Use in bush medicine.
Occasionally a bloodwood tree will shed a piece of bark, hence opening a "wound" through which a blood-like kino will flow. The sap flows until it crystallises, covering up the hole in the bark. Australian Aboriginals collect this substance as bush medicine. They apply the sticky gum directly to sores or cuts and it works as an antiseptic. If the sap is in a dried form, it can be crushed into powder and boiled in water to use as an antiseptic wash.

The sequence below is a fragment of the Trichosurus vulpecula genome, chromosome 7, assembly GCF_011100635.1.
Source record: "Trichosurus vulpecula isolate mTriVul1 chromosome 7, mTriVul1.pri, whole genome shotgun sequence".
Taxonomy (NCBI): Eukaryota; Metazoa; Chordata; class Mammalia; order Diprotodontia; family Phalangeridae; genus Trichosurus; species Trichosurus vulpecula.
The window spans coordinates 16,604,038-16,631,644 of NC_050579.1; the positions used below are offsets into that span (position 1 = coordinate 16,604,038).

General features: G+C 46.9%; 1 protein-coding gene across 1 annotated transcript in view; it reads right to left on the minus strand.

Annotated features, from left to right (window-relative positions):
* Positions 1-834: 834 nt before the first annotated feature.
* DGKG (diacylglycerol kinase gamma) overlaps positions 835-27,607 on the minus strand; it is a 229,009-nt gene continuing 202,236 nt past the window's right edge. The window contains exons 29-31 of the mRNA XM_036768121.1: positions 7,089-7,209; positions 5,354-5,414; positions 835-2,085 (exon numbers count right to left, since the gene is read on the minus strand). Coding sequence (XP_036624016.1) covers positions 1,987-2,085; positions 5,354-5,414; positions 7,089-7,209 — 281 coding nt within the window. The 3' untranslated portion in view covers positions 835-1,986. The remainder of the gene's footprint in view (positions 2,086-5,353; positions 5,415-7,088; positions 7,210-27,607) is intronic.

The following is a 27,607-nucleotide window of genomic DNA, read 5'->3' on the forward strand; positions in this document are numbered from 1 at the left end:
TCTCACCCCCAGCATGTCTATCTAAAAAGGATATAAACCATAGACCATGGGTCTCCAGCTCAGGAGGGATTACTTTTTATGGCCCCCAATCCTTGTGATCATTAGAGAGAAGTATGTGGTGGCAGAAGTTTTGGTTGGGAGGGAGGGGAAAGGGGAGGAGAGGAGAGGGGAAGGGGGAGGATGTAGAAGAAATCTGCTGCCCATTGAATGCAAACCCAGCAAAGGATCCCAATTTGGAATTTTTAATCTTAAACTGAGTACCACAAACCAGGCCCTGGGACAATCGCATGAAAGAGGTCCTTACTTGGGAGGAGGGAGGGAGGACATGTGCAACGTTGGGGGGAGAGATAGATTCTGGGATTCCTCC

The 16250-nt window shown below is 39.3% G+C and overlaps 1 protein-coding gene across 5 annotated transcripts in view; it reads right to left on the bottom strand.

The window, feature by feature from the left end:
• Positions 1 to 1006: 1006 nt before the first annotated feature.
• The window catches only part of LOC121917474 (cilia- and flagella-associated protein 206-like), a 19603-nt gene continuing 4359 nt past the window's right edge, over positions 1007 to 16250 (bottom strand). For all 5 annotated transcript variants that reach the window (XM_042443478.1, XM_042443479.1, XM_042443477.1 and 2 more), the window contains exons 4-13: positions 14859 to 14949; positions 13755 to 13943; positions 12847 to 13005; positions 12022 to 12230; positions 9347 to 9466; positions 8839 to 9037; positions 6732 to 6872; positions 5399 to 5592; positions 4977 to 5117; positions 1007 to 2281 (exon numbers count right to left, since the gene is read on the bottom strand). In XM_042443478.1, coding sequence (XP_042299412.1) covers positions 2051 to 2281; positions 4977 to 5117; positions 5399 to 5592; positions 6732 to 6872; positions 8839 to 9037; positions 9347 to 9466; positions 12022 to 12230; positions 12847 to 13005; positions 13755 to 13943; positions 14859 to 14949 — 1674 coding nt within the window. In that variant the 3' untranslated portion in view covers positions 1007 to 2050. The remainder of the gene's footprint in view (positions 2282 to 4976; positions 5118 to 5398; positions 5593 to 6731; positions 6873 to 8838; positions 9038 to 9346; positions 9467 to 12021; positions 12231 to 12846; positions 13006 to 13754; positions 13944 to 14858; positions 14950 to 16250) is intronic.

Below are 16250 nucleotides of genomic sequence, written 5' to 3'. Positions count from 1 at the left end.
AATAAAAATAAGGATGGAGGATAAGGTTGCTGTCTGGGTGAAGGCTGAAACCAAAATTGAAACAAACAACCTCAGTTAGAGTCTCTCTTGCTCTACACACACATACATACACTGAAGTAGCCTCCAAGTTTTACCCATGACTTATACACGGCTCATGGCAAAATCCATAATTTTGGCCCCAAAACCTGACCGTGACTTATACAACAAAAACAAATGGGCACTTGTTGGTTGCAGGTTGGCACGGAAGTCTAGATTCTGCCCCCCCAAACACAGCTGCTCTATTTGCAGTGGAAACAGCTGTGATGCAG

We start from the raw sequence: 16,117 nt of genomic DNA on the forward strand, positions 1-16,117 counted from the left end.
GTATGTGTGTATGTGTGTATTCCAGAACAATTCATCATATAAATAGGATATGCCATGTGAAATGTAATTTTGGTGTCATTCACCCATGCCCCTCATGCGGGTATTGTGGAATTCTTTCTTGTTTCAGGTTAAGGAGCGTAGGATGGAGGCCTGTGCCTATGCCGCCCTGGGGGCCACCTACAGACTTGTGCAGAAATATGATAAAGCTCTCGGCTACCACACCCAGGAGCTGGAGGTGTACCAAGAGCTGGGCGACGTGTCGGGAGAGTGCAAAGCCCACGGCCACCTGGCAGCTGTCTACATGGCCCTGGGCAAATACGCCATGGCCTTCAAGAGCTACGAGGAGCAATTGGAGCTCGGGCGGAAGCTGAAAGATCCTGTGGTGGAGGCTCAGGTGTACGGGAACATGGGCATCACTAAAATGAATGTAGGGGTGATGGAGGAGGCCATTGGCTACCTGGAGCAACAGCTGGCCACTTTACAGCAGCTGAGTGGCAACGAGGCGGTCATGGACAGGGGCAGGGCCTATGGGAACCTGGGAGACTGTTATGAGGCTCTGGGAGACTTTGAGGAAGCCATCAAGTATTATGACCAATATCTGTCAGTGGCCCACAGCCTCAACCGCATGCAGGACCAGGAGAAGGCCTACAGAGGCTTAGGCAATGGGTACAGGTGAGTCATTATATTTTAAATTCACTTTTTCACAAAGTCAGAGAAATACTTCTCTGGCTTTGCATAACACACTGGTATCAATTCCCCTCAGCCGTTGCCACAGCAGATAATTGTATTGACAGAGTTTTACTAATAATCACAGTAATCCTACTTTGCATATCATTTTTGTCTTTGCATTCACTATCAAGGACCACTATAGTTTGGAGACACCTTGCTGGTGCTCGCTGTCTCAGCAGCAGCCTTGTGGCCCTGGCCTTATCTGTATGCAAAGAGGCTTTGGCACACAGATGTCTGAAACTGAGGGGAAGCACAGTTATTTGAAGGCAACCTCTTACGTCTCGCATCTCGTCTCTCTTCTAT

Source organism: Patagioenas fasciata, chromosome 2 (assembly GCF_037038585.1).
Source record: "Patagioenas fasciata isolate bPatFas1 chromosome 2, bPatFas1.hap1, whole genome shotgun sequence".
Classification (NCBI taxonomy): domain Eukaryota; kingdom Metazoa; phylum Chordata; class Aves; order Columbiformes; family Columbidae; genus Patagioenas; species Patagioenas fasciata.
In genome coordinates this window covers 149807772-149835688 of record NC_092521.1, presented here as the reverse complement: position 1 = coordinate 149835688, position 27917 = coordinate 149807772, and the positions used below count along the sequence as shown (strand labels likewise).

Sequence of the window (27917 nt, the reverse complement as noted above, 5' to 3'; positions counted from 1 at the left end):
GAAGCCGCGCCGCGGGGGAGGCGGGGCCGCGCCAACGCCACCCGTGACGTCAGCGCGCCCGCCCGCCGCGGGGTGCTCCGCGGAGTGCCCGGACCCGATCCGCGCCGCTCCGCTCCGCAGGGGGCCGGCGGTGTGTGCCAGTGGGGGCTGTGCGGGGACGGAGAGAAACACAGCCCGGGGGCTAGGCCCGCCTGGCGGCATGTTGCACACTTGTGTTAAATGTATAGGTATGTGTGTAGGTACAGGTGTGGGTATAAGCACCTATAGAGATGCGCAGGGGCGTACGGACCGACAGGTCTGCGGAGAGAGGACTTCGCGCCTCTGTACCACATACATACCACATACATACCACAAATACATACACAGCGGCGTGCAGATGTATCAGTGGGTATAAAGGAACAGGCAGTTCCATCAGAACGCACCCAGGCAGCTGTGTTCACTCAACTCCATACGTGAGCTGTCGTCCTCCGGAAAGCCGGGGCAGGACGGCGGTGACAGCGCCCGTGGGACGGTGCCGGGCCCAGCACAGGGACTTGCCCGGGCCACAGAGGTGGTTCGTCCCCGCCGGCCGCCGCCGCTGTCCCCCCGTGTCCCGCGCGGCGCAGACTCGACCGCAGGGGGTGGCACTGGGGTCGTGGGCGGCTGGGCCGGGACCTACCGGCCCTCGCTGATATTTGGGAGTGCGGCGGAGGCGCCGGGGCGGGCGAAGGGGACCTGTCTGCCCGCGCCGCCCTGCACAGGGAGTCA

Another use of the bloodwood sap by Aboriginal people is to tan "kangaroo-skin waterbags".